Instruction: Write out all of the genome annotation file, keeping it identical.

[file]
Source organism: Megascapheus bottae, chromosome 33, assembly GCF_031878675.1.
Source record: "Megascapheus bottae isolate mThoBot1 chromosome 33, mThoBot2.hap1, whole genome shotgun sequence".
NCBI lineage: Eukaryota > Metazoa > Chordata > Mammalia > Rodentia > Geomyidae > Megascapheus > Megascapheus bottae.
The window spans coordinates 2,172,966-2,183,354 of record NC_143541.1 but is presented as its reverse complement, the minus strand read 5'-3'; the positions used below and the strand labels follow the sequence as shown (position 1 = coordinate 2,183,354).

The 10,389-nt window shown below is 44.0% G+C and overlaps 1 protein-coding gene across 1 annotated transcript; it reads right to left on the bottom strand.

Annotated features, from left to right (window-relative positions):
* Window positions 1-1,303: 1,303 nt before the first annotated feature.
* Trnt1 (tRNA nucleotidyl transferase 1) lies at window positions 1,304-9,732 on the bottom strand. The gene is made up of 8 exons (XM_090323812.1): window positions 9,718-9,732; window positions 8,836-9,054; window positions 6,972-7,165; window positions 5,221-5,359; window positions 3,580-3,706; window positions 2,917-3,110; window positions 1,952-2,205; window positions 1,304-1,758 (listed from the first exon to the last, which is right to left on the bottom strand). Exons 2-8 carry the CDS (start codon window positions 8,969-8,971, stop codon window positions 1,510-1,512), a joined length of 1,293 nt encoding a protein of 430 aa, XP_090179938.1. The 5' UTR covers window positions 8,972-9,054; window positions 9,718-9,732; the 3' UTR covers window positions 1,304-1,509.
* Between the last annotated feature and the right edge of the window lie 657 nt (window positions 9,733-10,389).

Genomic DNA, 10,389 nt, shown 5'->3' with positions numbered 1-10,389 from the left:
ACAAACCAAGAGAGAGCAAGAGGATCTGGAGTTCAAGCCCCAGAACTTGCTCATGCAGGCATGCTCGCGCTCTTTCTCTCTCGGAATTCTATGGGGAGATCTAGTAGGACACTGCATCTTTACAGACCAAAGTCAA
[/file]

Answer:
Source organism: Megascapheus bottae, chromosome 33, assembly GCF_031878675.1.
Source record: "Megascapheus bottae isolate mThoBot1 chromosome 33, mThoBot2.hap1, whole genome shotgun sequence".
NCBI lineage: Eukaryota > Metazoa > Chordata > Mammalia > Rodentia > Geomyidae > Megascapheus > Megascapheus bottae.
The window spans coordinates 2,172,966-2,183,354 of record NC_143541.1 but is presented as its reverse complement, the minus strand read 5'-3'; the positions used below and the strand labels follow the sequence as shown (position 1 = coordinate 2,183,354).

The 10,389-nt window shown below is 44.0% G+C and overlaps 1 protein-coding gene across 1 annotated transcript; it reads right to left on the bottom strand.

Annotated features, from left to right (window-relative positions):
* Window positions 1-1,303: 1,303 nt before the first annotated feature.
* Trnt1 (tRNA nucleotidyl transferase 1) lies at window positions 1,304-9,732 on the bottom strand. The gene is made up of 8 exons (XM_090323812.1): window positions 9,718-9,732; window positions 8,836-9,054; window positions 6,972-7,165; window positions 5,221-5,359; window positions 3,580-3,706; window positions 2,917-3,110; window positions 1,952-2,205; window positions 1,304-1,758 (listed from the first exon to the last, which is right to left on the bottom strand). Exons 2-8 carry the CDS (start codon window positions 8,969-8,971, stop codon window positions 1,510-1,512), a joined length of 1,293 nt encoding a protein of 430 aa, XP_090179938.1. The 5' UTR covers window positions 8,972-9,054; window positions 9,718-9,732; the 3' UTR covers window positions 1,304-1,509.
* Between the last annotated feature and the right edge of the window lie 657 nt (window positions 9,733-10,389).

Genomic DNA, 10,389 nt, shown 5'->3' with positions numbered 1-10,389 from the left:
ACAAACCAAGAGAGAGCAAGAGGATCTGGAGTTCAAGCCCCAGAACTTGCTCATGCAGGCATGCTCGCGCTCTTTCTCTCTCGGAATTCTATGGGGAGATCTAGTAGGACACTGCATCTTTACAGACCAAAGTCAA